Impact of Employee Engagement on Organizational Citizenship Behavior: Evidence from Indian Retail Industry.

AuthorJnaneswar., K.


Employee engagement is a positive, fulfilling, work- related state of mind that is characterized by vigor, dedication, and absorption (Schaufeli et al., 2002). It is a positive psychological condition that encourage employees to devote themselves actively in their job and organization. Employee engagement is a relatively new concept in human resource management field with its origin traced back to two to three decades only. There is an exponential growth in the field of employee engagement as more and more organizations started realizing the importance of having an engaged workforce. These organizations consider employee engagement as one of the ways to develop sustained competitive advantage. A number of studies linking employee engagement and positive organizational outcomes such as workplace productivity and performance were reported in the literature (Harter et al., 2002; Shuck & Wollard, 2010).

Organizational citizenship behavior is a new but broadly researched area in human resource management and organizational psychology literature that established relationship with various concepts in business and management domain. According to Organ et al. (2006) organizational citizenship behavior is the pro-social behavior of an individual which is discretionary and not part of the organization that affect other employees and the organization. Relationship between organizational citizenship behavior and organizational effectiveness can be evidenced from various studies in the literature (Bamel et al., 2013; Kataria et al., 2013). This has led many organizations to consider the construct as a source of competitive advantage.

Indian retail industry is witnessing dynamic changes these days with the entry of several new players both domestic and international. This industry is making vital contribution to the Indian economy by generating 8% of employment and accounting for 10% of GDP. India is anticipating more investments in this industry and want to be the largest global destination. This is possible if we can overcome some of the problems like lack of employee commitment, job hopping, lack of ownership from the employees and customer dissatisfaction. Discretionary extra role behavior from employees is the need of the hour for maintaining sustained competitive advantage which may reduce the above mentioned problems. In this context the present study explores the predictive power of employee engagement on organizational citizenship behavior. Study also attempts to find out the difference in the two variables with respect to various demographic factors.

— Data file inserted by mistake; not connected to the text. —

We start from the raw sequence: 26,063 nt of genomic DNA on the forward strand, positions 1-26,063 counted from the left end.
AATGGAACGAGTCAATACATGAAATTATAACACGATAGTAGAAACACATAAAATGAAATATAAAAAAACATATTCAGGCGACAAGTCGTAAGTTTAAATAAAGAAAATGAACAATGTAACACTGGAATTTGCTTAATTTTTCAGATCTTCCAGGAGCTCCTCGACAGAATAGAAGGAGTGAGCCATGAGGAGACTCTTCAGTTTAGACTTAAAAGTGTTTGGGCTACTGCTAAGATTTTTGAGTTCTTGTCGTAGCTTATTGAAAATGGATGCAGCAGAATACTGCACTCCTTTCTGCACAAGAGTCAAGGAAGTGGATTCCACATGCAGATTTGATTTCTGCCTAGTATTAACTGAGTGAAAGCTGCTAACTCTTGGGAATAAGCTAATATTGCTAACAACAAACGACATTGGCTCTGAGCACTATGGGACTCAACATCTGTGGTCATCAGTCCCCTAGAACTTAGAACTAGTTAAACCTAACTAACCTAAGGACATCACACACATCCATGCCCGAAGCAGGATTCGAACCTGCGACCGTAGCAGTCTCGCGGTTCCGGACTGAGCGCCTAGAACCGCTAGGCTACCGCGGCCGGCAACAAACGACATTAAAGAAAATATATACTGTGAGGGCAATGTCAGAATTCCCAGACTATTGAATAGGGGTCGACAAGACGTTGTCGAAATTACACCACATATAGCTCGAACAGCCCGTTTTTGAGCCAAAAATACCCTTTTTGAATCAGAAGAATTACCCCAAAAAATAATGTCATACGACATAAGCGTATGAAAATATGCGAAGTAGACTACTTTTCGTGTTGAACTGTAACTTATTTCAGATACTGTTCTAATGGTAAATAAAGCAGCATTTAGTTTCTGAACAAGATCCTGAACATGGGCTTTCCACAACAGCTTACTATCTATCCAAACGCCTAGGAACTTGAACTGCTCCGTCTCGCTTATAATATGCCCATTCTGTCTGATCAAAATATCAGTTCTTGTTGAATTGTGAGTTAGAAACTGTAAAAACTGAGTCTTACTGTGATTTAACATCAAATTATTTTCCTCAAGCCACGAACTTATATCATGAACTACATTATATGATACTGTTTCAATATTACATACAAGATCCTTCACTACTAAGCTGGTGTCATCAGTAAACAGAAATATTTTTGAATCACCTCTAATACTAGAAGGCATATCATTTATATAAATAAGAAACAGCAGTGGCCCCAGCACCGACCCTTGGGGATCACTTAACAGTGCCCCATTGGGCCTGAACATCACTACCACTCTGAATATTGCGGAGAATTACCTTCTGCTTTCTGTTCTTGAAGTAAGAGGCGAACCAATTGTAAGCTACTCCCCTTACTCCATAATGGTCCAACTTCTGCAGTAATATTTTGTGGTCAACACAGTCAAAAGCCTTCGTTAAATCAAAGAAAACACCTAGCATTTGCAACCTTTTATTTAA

Employee Engagement (EE)

According to Kahn (1990) EE is a multidimensional concept since it encompasses emotional, physical and cognitive engagement of employees. Concern for peer's feelings, empathy, caring and sharing in the workplace are embodiments of emotional engagement whereas responsibility at workplace and cognizance about mission indicate the cognitive engagement of employees. Kahn (1990) defined engagement as the ability to harness an employees' personal enthusiasm in their work roles. He was one of the pioneers in the field of EE who applied it at the workplace. Various studies conducted in EE defined it as the emotional and intellectual commitment to the organization (Baumruk, 2004; Richman, 2006; Shaw, 2005).

There are evidences of two different streams of research in EE in the literature. Kahn (1990) during his study about the psychological conditions of personal engagement and disengagement at work found meaningfulness, safety and availability as the important domains of engagement. He opined that engagement/ disengagement of employees occurs depending on the degree of attainment or favorableness of these three constructs. May et al (2004) replicated the same study and found that the three dimensions were significantly related to engagement. The other stream of research in EE evolved from the burnout literature. Researchers who did extensive studies on burnout defines engagement as the antithesis of burnout. Notable among them were (Maslach et al., 2001) and (Gonzalez-Roma et al., 2006). According to Maslach et al. (2001) the dimensions of engagement such as energy, involvement and efficacy can be considered as the contrasting dimensions of burnout such as exhaustion, cynicism and inefficiency. They prescribed six areas of work life such as workload, control, rewards and recognition, community and social support, perceived fairness and values which could lead to burnout and engagement.